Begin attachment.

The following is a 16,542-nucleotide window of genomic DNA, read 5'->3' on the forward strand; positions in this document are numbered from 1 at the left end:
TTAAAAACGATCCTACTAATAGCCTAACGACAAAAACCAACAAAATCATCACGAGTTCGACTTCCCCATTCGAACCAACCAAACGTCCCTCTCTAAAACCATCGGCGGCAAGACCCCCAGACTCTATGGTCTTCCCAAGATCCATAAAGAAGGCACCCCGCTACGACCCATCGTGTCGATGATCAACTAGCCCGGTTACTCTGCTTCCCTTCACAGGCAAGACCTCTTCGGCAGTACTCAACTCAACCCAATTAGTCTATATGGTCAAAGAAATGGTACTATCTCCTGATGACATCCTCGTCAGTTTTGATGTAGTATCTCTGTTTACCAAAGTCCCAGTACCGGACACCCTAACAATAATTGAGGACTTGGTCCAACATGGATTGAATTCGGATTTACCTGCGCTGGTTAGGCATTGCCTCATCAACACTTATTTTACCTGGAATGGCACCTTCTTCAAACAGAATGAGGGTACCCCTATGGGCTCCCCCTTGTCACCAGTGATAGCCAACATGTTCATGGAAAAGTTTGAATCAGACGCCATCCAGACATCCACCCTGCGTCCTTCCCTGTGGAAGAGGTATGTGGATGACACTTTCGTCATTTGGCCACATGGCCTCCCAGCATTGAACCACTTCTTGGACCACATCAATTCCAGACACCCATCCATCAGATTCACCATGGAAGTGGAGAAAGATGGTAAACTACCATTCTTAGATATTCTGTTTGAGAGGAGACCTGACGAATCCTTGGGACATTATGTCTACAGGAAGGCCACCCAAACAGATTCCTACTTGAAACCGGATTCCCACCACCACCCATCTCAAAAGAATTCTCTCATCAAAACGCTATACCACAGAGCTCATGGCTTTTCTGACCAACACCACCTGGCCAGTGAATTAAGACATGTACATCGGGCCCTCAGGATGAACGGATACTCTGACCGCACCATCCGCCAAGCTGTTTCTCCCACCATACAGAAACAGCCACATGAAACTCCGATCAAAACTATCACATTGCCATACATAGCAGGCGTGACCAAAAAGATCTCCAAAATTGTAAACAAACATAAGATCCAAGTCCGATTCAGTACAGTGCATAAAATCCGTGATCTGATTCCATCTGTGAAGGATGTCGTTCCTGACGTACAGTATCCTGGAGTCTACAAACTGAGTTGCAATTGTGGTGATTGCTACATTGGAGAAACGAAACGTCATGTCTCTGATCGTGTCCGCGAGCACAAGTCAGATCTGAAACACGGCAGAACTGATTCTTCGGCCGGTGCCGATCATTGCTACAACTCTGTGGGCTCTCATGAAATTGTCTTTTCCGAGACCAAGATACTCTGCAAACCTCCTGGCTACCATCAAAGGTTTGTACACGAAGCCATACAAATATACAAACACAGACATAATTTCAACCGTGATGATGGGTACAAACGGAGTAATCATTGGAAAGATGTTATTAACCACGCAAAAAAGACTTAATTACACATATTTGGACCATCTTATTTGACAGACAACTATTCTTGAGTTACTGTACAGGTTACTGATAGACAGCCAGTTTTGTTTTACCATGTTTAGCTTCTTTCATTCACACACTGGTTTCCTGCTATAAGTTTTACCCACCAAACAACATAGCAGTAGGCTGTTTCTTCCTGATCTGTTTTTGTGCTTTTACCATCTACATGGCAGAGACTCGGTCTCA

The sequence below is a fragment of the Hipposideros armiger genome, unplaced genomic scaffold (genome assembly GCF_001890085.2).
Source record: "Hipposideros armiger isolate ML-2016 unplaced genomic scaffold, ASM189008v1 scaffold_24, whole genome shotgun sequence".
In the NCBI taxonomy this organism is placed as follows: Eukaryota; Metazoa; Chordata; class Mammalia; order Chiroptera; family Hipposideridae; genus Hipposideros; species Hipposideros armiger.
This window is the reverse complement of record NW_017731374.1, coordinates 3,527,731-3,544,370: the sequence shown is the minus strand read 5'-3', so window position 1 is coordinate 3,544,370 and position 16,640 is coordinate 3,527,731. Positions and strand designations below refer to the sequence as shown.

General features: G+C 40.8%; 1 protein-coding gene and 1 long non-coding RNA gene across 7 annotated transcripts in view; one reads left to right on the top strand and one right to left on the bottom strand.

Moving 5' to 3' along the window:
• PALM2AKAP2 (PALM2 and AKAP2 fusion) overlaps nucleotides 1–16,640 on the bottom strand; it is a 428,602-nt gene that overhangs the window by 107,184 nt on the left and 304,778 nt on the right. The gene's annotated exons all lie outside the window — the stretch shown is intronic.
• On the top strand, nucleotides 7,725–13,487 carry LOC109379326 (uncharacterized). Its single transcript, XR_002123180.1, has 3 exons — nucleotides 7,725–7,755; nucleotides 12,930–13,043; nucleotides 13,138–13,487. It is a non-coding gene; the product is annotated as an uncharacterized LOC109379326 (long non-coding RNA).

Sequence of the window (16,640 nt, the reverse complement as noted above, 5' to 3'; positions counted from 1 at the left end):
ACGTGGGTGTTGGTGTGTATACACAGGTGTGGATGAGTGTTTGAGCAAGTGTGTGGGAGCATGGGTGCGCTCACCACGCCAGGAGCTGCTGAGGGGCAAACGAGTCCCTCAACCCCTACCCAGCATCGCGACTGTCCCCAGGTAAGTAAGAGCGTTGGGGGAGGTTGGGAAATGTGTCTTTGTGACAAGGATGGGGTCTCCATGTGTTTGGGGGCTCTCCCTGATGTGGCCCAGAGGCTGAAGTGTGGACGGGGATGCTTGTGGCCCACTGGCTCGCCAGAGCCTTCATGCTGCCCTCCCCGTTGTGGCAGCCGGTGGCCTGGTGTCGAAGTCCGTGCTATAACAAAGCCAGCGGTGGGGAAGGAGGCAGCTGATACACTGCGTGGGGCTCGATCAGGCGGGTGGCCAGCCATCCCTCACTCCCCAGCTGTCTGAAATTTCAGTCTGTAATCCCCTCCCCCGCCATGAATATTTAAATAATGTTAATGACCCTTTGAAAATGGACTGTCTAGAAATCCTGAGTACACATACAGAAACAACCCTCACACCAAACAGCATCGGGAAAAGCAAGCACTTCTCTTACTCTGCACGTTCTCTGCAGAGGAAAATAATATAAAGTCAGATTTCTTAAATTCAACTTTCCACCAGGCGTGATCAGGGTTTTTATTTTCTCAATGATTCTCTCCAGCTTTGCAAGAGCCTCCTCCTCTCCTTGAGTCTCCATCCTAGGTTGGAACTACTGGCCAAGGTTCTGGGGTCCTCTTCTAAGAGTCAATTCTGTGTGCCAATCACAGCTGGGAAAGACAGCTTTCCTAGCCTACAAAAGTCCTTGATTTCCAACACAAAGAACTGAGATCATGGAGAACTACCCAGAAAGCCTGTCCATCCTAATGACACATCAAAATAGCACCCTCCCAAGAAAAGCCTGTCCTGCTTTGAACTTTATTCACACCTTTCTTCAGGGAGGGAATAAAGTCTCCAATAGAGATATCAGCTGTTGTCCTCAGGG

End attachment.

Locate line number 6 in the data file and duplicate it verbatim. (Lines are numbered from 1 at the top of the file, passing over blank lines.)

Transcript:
This window is the reverse complement of record NW_017731374.1, coordinates 3,527,731-3,544,370: the sequence shown is the minus strand read 5'-3', so window position 1 is coordinate 3,544,370 and position 16,640 is coordinate 3,527,731. Positions and strand designations below refer to the sequence as shown.